Half the number of drownings and near-drownings involving children over the past five years have occurred in condominium swimming pools.
Figures from KK Women's and Children's Hospital (KKH) show there were 104 such accidents between 2011 and last year.
Ten of these children died and two suffered irreversible brain damage.
Five of the children who died had been at pool parties at the time.
"The scary thing about drowning is that it's very silent and can happen in seconds," said Dr Arif Tyebally, deputy head of the hospital's emergency medicine department. "You can just turn around and suddenly it's quiet and the child is underwater."
In the past five years, the hospital saw an average of 20 such cases a year. In comparison, it saw between one and 14 cases annually from 2005 to 2010.
While pools - especially private ones - were by far the most common places where submersion incidents occurred, children also got into trouble in bathtubs, the sea and even buckets.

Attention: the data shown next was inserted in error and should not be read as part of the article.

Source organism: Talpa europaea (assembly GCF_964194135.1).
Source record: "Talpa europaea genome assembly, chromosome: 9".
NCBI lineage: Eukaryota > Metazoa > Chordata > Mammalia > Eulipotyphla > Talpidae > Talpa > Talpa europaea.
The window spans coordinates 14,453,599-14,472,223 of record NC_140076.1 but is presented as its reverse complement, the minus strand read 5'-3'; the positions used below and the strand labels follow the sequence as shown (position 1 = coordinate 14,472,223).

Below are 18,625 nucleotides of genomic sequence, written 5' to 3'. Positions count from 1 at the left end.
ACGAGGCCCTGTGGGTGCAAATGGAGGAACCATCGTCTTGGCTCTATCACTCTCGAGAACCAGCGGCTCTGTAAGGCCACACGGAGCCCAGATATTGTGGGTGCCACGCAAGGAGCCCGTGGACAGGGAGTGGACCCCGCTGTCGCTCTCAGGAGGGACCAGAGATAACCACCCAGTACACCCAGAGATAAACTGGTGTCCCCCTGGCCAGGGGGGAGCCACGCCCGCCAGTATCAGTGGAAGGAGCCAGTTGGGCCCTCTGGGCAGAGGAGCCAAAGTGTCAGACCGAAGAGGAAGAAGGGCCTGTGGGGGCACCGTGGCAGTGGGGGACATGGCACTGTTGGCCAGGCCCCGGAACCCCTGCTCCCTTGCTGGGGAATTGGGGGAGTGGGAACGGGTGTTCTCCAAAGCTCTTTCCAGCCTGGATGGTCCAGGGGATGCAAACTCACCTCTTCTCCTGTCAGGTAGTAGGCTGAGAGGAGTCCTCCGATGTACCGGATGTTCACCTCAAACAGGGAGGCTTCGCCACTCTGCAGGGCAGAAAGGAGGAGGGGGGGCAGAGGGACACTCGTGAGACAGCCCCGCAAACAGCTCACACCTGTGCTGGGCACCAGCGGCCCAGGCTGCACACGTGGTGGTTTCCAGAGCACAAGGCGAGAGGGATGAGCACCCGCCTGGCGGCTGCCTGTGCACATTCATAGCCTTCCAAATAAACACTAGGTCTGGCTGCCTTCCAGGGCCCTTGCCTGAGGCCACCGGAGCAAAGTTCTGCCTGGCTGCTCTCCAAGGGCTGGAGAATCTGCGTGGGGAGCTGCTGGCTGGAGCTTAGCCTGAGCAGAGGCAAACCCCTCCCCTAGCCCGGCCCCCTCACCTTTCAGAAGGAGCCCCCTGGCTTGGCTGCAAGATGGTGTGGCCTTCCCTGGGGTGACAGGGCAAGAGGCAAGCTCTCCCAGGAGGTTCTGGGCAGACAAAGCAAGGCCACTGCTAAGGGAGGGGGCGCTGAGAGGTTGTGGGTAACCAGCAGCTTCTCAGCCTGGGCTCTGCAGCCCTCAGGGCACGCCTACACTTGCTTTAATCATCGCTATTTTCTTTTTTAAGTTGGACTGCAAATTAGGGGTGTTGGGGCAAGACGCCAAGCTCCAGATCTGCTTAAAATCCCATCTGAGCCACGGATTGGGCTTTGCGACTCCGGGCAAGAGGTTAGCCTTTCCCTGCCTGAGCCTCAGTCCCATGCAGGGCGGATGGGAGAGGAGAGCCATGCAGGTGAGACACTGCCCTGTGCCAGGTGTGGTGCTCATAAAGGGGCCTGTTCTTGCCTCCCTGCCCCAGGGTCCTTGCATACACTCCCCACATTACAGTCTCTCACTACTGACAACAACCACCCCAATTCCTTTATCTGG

KKH handles the bulk of such cases in Singapore.
Those aged one to six tend to be most vulnerable. A child can drown in as little as 5cm of water.
"You can never be too complacent when it comes to children," Dr Arif said, stressing that parents should keep an eye on children even if they are just playing near water. "Children have to have (caregivers') undivided attention when they are in the bath or swimming."
He added that floats and swimming rings are not proper safety devices, and should not lull parents into a false sense of security.
Ms Carol Chew, 43, lives in a condo with her three children aged two, five and nine. The older two started taking swimming lessons at around age four.
"Even then, we're very cautious at the pool because we know how easy it is to get into an accident," their mother said.
The vast majority of condominiums do not have lifeguards as their pools tend to be fairly empty outside of peak periods, said Mr Chan Kok Hong, president of the Association of Strata Managers.
He suggested that it could be time to take a "hard look" at fencing off pools, as is done in many parts of Australia. "They have fences and child-proof locks," he said. "It means that I can take my kids to the poolside for a barbecue, but I know that they can't go in."
Mr Richard Tan, president of the Singapore Life Saving Society, added that condominium dwellers who throw pool parties should consider hiring lifeguards for the duration as well.
"You know that there are going to be children there, and you don't know their swimming ability," he said.
"I would skip the decorations and pay for a lifeguard instead."